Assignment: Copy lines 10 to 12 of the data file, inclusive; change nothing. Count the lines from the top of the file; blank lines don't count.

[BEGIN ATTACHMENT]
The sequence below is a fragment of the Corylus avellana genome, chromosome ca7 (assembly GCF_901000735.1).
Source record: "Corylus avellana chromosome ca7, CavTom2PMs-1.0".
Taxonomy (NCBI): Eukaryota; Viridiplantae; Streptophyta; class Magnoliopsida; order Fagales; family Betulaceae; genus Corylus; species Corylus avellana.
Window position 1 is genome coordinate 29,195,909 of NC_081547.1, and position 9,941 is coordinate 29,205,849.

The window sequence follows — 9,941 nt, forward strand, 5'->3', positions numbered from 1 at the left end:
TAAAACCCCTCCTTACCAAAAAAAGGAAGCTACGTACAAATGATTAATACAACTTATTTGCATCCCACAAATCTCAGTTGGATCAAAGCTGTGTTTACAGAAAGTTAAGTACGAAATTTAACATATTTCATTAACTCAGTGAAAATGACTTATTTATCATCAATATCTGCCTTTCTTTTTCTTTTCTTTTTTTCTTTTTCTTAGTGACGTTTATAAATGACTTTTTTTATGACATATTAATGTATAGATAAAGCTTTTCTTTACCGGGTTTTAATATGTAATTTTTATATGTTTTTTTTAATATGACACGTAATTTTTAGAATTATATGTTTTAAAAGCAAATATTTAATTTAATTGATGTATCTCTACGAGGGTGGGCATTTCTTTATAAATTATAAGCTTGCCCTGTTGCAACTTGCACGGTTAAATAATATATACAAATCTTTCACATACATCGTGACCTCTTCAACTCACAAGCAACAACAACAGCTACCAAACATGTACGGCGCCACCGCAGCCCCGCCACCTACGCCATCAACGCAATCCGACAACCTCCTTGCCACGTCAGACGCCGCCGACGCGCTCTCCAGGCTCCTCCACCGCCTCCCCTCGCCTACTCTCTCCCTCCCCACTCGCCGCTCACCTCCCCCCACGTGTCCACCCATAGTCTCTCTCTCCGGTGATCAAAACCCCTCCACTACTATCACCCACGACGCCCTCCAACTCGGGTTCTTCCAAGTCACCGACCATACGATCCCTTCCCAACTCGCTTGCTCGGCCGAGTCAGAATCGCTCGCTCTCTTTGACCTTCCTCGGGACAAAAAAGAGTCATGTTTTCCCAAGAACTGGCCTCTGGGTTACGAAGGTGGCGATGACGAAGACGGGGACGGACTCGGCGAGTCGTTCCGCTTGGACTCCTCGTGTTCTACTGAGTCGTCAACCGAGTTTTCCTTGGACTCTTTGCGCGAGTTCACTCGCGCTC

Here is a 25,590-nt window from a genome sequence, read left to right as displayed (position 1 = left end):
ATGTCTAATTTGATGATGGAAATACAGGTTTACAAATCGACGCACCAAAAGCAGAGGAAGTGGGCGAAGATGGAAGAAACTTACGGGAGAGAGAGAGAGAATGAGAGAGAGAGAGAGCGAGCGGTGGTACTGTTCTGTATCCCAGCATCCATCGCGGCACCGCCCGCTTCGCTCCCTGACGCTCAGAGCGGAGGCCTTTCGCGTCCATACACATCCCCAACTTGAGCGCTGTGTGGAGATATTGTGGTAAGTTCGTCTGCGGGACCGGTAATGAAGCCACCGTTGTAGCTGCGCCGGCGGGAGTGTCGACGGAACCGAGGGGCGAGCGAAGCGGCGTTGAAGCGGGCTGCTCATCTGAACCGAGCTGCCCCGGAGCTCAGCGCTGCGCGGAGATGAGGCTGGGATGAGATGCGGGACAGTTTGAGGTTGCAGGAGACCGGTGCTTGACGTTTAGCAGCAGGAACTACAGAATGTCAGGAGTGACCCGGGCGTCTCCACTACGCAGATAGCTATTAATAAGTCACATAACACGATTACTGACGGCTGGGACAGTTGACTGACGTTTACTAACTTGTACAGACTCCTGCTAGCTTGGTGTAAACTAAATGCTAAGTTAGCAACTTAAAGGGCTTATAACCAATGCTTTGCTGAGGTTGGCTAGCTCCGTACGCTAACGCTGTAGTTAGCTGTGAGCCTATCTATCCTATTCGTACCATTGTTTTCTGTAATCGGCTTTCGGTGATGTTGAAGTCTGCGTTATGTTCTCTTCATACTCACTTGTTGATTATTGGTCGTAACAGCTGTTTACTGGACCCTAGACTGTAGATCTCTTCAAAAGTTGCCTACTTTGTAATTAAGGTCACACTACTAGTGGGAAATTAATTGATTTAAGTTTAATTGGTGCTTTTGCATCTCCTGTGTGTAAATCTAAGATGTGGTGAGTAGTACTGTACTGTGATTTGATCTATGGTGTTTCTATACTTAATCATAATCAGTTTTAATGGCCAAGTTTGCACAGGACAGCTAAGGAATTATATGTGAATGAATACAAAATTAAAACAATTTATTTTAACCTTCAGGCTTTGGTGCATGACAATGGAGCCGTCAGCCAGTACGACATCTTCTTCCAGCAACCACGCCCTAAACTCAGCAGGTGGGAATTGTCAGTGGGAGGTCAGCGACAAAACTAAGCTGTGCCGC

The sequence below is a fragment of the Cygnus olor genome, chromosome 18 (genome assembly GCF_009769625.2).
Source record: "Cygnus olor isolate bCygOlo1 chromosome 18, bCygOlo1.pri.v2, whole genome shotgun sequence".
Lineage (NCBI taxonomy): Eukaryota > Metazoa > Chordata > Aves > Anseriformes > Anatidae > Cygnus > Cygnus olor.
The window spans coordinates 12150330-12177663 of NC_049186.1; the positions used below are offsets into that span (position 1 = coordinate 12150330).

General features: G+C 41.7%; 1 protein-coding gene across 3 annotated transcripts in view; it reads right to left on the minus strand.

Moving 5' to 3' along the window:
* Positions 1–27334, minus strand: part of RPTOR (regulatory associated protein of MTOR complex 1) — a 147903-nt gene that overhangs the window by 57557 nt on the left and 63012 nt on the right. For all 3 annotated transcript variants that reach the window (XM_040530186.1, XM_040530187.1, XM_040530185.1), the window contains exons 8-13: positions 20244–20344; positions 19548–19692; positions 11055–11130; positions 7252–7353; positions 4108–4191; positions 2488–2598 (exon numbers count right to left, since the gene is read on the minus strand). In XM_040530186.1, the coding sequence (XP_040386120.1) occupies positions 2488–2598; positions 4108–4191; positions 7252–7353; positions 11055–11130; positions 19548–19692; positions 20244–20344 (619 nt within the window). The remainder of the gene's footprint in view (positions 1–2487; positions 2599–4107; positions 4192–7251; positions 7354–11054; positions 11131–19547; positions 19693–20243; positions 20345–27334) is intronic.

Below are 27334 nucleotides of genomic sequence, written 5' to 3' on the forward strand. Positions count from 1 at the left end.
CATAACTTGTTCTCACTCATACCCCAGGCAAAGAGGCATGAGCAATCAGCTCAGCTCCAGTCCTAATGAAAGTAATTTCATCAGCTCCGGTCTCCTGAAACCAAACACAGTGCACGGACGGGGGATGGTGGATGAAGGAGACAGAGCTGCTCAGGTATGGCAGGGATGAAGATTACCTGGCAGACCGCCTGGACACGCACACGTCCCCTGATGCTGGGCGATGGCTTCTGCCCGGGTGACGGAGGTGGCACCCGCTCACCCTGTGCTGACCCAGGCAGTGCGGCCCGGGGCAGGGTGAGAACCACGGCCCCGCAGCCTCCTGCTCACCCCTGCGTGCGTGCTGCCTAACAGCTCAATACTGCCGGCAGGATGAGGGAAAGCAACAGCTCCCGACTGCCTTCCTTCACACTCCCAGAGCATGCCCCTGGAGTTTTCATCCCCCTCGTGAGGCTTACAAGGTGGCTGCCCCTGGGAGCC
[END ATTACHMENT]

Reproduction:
Source record: "Cygnus olor isolate bCygOlo1 chromosome 18, bCygOlo1.pri.v2, whole genome shotgun sequence".
Lineage (NCBI taxonomy): Eukaryota > Metazoa > Chordata > Aves > Anseriformes > Anatidae > Cygnus > Cygnus olor.
The window spans coordinates 12150330-12177663 of NC_049186.1; the positions used below are offsets into that span (position 1 = coordinate 12150330).